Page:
The United States of America began as an experiment in self-governance, breaking from the rule of monarchs and nobility. And, while we have a history littered with transgressions and examples that run contrary to our stated ideals, vision acts as a North Star that we can use to calibrate and re-calibrate our compass to guide our actions. As we inherit the dreams of founders and factory workers, great grand-mothers and immigrants, enslaved Africans and Native American tribal leaders, My Wish for U.S. invites each of us to look beyond election cycles and consider our own vision for the future of our country. We know that most audacious ideas sound crazy when they’re first hatched. So, what might help us take chances? Made By Us looks to the field of design thinking and innovation for guidance.
Later this summer, we will be offering several interactive sessions online for anyone interested in learning a few core techniques that futurists and innovators use to connect a vision for tomorrow with actions you can take today, like Backcasting, for example. You may remember in the Star Trek TV shows and movies, they were able to hold a handheld device up to a wounded or sick patient and diagnose the problem immediately. This device was called a tricorder. And though Sci-Fi might seem like a far-fetched place to change the present, using that big vision can lead to a roadmap back through time that reveals where to begin making it a reality.
The XPRIZE Foundation used this vision to galvanize scientists to create innovative technologies capable of accurately diagnosing a set of 13 medical conditions independent of a healthcare professional or facility, ability to continuously measure 5 vital signs, and have a positive consumer experience. Backcasting is a methodology that helps us step back from the future so that we can create the conditions, movements, technologies and social structures today necessary to give the vision of tomorrow a fighting chance.
As with Catterina’s wish above, it may seem like “education reform” is so broad that it’s impossible to know where to begin. But her perspective offers a clue: surfacing stories which have been erased from or left out of our shared understanding of American history might be a reform towards broader, more inclusive education. Sometimes, it comes down to just taking that first single step. If your wish is to live in a world where our institutions operate to enable equity, and you work your way back, at some point, people must understand the role of systemic racism in addition to how racism shows up in individual behavior.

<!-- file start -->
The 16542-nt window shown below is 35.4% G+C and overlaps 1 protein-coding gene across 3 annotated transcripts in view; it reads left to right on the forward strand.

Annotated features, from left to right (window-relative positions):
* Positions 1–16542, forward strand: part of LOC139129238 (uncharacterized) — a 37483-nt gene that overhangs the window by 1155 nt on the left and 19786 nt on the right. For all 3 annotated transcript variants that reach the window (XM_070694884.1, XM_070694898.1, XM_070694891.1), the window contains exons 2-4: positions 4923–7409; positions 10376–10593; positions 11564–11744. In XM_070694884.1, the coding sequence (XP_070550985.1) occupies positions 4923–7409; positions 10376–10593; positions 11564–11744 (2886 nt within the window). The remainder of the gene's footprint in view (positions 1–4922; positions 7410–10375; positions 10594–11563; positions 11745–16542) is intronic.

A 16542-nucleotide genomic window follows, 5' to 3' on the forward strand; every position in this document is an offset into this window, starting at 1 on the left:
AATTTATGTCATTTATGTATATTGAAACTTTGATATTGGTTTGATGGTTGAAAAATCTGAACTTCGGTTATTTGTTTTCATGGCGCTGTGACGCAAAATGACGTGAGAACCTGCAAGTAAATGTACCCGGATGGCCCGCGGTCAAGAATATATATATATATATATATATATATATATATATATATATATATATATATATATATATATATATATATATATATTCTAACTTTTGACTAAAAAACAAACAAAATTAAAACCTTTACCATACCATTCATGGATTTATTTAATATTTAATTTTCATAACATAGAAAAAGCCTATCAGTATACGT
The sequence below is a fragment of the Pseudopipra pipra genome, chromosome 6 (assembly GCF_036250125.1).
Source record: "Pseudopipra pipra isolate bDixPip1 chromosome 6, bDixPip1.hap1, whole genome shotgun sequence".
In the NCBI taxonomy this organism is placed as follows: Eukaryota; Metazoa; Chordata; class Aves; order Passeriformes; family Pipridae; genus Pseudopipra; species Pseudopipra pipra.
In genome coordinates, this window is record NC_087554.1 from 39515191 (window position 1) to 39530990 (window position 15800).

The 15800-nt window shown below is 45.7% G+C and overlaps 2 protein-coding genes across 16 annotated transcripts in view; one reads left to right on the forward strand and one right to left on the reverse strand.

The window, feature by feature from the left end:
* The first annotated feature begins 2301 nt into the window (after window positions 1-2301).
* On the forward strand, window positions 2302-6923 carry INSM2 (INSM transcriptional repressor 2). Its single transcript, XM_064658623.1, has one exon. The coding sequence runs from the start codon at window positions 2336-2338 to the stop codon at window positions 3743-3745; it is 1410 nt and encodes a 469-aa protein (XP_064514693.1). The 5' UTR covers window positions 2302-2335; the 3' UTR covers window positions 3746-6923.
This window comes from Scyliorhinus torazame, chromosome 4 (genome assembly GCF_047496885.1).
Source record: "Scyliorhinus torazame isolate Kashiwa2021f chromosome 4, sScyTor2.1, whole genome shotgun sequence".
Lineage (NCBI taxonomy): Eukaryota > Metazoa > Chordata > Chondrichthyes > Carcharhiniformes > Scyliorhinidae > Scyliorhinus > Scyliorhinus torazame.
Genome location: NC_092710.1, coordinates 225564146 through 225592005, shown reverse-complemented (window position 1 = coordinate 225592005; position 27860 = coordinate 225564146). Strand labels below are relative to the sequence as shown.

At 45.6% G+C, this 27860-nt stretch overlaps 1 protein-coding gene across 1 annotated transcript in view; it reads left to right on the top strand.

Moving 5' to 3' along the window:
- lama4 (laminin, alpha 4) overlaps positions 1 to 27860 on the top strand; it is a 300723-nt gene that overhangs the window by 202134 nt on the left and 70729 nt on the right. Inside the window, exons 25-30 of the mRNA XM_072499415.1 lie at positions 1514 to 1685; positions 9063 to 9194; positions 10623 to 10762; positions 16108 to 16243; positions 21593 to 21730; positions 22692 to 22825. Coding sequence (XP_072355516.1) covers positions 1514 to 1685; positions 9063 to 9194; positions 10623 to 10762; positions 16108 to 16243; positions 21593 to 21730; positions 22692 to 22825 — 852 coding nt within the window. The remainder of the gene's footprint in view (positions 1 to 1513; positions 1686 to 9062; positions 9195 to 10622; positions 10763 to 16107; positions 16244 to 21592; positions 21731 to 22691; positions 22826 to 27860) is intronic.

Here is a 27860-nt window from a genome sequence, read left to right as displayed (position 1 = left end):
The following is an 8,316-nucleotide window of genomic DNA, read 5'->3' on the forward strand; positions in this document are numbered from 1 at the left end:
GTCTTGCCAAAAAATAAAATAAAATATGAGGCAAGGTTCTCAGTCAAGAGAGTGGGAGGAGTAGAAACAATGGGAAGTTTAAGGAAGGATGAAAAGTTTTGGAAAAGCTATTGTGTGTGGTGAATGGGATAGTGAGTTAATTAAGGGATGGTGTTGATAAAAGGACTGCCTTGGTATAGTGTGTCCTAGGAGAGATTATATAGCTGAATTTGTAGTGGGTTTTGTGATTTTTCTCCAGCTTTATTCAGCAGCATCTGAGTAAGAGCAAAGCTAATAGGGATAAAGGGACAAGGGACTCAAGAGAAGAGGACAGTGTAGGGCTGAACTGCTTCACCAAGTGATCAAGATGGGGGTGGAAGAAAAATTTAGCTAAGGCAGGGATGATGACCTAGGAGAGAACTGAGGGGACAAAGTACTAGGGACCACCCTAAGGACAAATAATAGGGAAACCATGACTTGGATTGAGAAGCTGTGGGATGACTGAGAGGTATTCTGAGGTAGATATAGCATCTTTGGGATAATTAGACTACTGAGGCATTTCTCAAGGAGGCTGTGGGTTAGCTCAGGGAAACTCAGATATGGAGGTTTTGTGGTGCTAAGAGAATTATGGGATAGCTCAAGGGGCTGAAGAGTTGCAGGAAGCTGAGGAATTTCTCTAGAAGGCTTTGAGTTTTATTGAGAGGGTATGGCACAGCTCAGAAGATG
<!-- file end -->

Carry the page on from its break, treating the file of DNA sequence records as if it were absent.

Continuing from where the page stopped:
Right now, as many people begin to engage in the Black Lives Matter movement, they are working from a variety of definitions of racism — and we can’t tackle problems if we all define them differently. 22-year-old Kennedy Mitchum saw this, and took action by reaching out to Merriam-Webster to get them to update their definition to include systemic aspects of racism, how the belief that some races are superior to others becomes baked into the societal institutions on which we all depend, from education to policing.
Kennedy’s action touches on another method we’ll be exploring, which is how to map an ecosystem of influence and understand the networks of power — both so that we may join forces and amplify our efforts but also to prioritize limited resources and use the most impactful levers for change. After all, who would have thought Henry Ford, representing employers and business, would become a critical if unlikely ally for the labor movement that gave us the weekend?
Getting Started Today
Tapping into our own power to shape the future requires us to zoom out to see the bigger context across history and our present systems, as well as zoom in to get real about what we’re willing to take on. So many incredible organizations, many of whom are part of the Made By Us coalition, are creating opportunities that invite us to put our civic superpowers into action. Civics Unplugged is inviting young changemakers to take the Civics 2030 Challenge, so that we can start to commence a brighter future for American democracy together. Citizen University challenges us to consider the idea that active citizenship is not about a formal status or title but about how we show up every day at the intersection of power and character, offering action moves that anyone can do (they’re simple even if they’re not easy).
As we each take on the individual work of examining our blindspots, we know that there is no end to making a more perfect union; and embracing lifelong learning means it’s never too late to get up to speed on how a bill gets passed (Schoolhouse Rock is great for the young and the young at heart!) to how we might better evaluate the people we elect into formal positions of leadership if we had other tools. We’ll be offering a final session in partnership with futurists, designers and educators from Stanford University’s d.school who are experimenting with a non-partisan, issue-agnostic approach to critical thinking that supports anyone to get the most out of their vote.
So, if tomorrow starts today, where should you begin? Sign up for the Made By Us newsletter to be notified about the upcoming events. And, if you haven’t already, share your vision (and how your story informs why it matters!) on My Wish for U.S. where you can explore glimpses of our past and the breadth of our possible futures.
What are you waiting for? There’s no time like the present.